University of Detroit Mercy creates Wheelchair Escalator

University of Detroit Mercy has partnered with the John Dingell Veterans Hospital in downtown Detroit to design and build the prototype of a powered platform lift called the Wheelchair Escalator. Both professors and students at the engineering and nursing schools are designing the product in order “to safely transfer a person in a wheelchair up a three to ten step staircase, moving vertically and horizontally, mirroring the action of an escalator.”

Detroit Mercy values collaborative learning that is centered on problem solving. Detroit Mercy’s “collaborative, cross-discipline technical approach to solving problems provides a unique learning experience for students that other institutions cannot rival.” Programs such as this allow students to see their work come to life by adding a dimension to their studies that is often difficult to find. They are able to apply concepts learned in the class room to directly improve the quality of someone’s life.

To hear more about this partnership and initiative, visit Detroit Mercy news.

University of Detroit Mercy receives Grant to Advance Counseling Program

University of Detroit Mercy has recently received a nearly $1 million grant from the Health Resources & Services Administration (HRSA), an agency of the U.S. Department of Health & Human Services. This four-year grant will offer university counseling students the opportunity to implement the Counseling Underserved Populations (CUSP) Project, “which offers specialized, enhanced training to master’s level counseling students with an emphasis on integrated health, trauma, poverty, and court-involvement.”

Nancy Calleja, program director and chair of Detroit Mercy’s counseling program, stated “this most recent funding further cements Detroit Mercy’s pivotal role as an essential partner in nationwide efforts to effectively prepare highly-skilled clinicians to work with those in greatest need.” The implementation of this grant fits with university mission of serving the most vulnerable in the local Detroit community.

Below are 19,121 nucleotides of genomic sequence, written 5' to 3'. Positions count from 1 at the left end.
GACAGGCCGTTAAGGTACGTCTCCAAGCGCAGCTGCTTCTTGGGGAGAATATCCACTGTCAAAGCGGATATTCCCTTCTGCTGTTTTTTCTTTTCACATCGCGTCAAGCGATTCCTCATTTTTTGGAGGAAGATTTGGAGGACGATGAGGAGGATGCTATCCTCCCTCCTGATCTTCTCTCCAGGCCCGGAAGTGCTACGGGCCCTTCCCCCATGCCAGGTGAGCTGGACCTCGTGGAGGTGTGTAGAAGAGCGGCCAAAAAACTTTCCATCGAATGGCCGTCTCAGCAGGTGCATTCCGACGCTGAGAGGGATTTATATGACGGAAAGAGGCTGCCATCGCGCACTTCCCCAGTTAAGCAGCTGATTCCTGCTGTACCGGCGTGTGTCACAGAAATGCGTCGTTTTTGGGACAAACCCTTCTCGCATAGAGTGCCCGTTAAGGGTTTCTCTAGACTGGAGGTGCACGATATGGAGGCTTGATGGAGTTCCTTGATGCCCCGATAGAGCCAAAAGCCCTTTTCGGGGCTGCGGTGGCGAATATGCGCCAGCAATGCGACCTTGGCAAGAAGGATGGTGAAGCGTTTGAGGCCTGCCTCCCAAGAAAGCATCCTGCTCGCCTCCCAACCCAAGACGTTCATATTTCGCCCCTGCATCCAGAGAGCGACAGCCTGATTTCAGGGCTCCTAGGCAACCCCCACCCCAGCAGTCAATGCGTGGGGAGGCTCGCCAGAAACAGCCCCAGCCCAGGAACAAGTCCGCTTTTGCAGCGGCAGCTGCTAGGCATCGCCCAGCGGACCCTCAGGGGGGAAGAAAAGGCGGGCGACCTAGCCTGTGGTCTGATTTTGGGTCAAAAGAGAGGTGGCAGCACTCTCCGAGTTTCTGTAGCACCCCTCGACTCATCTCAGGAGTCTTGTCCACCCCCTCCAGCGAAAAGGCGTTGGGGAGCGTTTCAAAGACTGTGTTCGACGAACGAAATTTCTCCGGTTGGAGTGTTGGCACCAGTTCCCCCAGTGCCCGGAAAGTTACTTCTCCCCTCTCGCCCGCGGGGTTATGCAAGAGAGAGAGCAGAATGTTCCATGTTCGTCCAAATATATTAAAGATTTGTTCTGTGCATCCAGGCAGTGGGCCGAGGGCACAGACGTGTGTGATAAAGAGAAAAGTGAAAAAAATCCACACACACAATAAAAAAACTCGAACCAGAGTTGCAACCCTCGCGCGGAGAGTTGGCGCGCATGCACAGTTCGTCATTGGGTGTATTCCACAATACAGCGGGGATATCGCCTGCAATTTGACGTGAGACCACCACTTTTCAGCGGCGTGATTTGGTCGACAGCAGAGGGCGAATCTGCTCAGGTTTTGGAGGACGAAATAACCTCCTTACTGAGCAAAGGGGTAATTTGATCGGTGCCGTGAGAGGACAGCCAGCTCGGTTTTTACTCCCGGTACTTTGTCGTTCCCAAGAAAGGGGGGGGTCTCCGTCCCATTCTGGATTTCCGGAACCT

To read more of this story, visit University of Detroit Mercy news.

Courageous Voices: Heeding the Call to Community

At the University of Detroit Mercy (UDM), faculty-mentored community clinics set an example for students to respond to the needs of the community by active participation. UDM runs 17 community clinics (including law, dentistry, and counseling), making these services accessible to those who are unable to afford them. The Law School is one of the few programs in the country that require students to work in the clinic, directly carrying out the school’s mission of experiential learning and service to others.  In 2013-2014, the dental clinic provided 67,395 patient visits, including partnering with the Society of St. Vincent DePaul to run a free dental clinic, and providing services to underserved populations such as children in the foster care system and veteran.  The counseling clinic provides no-cost services to the community, including personal counseling, family and child counseling, addictions counseling, court ordered counseling, career counseling and group counseling.  In all of these clinics, students work directly with those marginalized by poverty, gaining a lifelong appreciation of the importance of ministering to those in your own community.

Over the next few weeks, we will continue to release short stories about the courageous voices of our member colleges and universities.  Stay tuned to hear about how students, faculty, and staff are responding to Pope Francis’s call to social justice and a culture of encounter.  If you are still curious about how Catholic colleges and universities are promoting social justice on campus, read the original blog post on the Courageous Voices series, or check out ACCU’s inventory of promising practices, which includes many examples of our members engaging with Catholic Social Teaching.